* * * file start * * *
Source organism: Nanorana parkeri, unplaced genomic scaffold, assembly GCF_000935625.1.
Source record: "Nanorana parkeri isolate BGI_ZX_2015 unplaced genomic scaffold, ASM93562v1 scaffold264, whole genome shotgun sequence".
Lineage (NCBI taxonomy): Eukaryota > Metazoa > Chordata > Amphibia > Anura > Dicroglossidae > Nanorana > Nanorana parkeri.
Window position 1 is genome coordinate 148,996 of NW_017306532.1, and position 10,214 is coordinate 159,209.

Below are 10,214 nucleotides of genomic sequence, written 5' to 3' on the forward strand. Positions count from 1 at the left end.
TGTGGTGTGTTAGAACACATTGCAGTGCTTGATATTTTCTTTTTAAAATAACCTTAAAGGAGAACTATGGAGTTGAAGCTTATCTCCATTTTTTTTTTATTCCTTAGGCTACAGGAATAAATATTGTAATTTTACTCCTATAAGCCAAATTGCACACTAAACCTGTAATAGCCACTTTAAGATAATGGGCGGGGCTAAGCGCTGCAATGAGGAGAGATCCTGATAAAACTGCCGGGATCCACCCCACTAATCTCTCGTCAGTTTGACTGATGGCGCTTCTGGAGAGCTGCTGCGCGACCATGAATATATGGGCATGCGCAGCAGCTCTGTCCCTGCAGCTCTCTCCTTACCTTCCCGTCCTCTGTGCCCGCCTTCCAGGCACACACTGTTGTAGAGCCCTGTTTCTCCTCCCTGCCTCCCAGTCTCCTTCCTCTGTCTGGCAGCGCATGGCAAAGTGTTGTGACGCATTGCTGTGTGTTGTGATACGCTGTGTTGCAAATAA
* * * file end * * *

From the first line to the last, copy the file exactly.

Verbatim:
Source organism: Nanorana parkeri, unplaced genomic scaffold, assembly GCF_000935625.1.
Source record: "Nanorana parkeri isolate BGI_ZX_2015 unplaced genomic scaffold, ASM93562v1 scaffold264, whole genome shotgun sequence".
Lineage (NCBI taxonomy): Eukaryota > Metazoa > Chordata > Amphibia > Anura > Dicroglossidae > Nanorana > Nanorana parkeri.
Window position 1 is genome coordinate 148,996 of NW_017306532.1, and position 10,214 is coordinate 159,209.

Below are 10,214 nucleotides of genomic sequence, written 5' to 3' on the forward strand. Positions count from 1 at the left end.
TGTGGTGTGTTAGAACACATTGCAGTGCTTGATATTTTCTTTTTAAAATAACCTTAAAGGAGAACTATGGAGTTGAAGCTTATCTCCATTTTTTTTTTATTCCTTAGGCTACAGGAATAAATATTGTAATTTTACTCCTATAAGCCAAATTGCACACTAAACCTGTAATAGCCACTTTAAGATAATGGGCGGGGCTAAGCGCTGCAATGAGGAGAGATCCTGATAAAACTGCCGGGATCCACCCCACTAATCTCTCGTCAGTTTGACTGATGGCGCTTCTGGAGAGCTGCTGCGCGACCATGAATATATGGGCATGCGCAGCAGCTCTGTCCCTGCAGCTCTCTCCTTACCTTCCCGTCCTCTGTGCCCGCCTTCCAGGCACACACTGTTGTAGAGCCCTGTTTCTCCTCCCTGCCTCCCAGTCTCCTTCCTCTGTCTGGCAGCGCATGGCAAAGTGTTGTGACGCATTGCTGTGTGTTGTGATACGCTGTGTTGCAAATAA